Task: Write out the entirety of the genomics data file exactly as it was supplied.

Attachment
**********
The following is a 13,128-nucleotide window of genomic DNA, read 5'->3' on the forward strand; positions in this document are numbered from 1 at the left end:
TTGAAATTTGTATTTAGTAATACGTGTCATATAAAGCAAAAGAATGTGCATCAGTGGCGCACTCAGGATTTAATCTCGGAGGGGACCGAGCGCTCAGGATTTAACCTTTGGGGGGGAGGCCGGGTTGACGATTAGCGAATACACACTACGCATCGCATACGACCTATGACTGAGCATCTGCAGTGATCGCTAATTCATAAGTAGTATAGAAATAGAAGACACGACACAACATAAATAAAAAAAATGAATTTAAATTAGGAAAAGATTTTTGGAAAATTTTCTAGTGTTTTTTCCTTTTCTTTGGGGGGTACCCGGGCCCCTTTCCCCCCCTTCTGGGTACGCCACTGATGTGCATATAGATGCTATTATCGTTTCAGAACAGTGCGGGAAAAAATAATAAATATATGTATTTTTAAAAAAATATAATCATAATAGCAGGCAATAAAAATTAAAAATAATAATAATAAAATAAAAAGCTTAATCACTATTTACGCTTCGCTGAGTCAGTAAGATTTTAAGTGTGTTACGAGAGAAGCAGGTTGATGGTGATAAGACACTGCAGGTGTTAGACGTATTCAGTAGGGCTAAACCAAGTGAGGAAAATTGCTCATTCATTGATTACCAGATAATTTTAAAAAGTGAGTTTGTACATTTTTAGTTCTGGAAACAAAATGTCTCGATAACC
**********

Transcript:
The following is a 13,128-nucleotide window of genomic DNA, read 5'->3' on the forward strand; positions in this document are numbered from 1 at the left end:
TTGAAATTTGTATTTAGTAATACGTGTCATATAAAGCAAAAGAATGTGCATCAGTGGCGCACTCAGGATTTAATCTCGGAGGGGACCGAGCGCTCAGGATTTAACCTTTGGGGGGGAGGCCGGGTTGACGATTAGCGAATACACACTACGCATCGCATACGACCTATGACTGAGCATCTGCAGTGATCGCTAATTCATAAGTAGTATAGAAATAGAAGACACGACACAACATAAATAAAAAAAATGAATTTAAATTAGGAAAAGATTTTTGGAAAATTTTCTAGTGTTTTTTCCTTTTCTTTGGGGGGTACCCGGGCCCCTTTCCCCCCCTTCTGGGTACGCCACTGATGTGCATATAGATGCTATTATCGTTTCAGAACAGTGCGGGAAAAAATAATAAATATATGTATTTTTAAAAAAATATAATCATAATAGCAGGCAATAAAAATTAAAAATAATAATAATAAAATAAAAAGCTTAATCACTATTTACGCTTCGCTGAGTCAGTAAGATTTTAAGTGTGTTACGAGAGAAGCAGGTTGATGGTGATAAGACACTGCAGGTGTTAGACGTATTCAGTAGGGCTAAACCAAGTGAGGAAAATTGCTCATTCATTGATTACCAGATAATTTTAAAAAGTGAGTTTGTACATTTTTAGTTCTGGAAACAAAATGTCTCGATAACC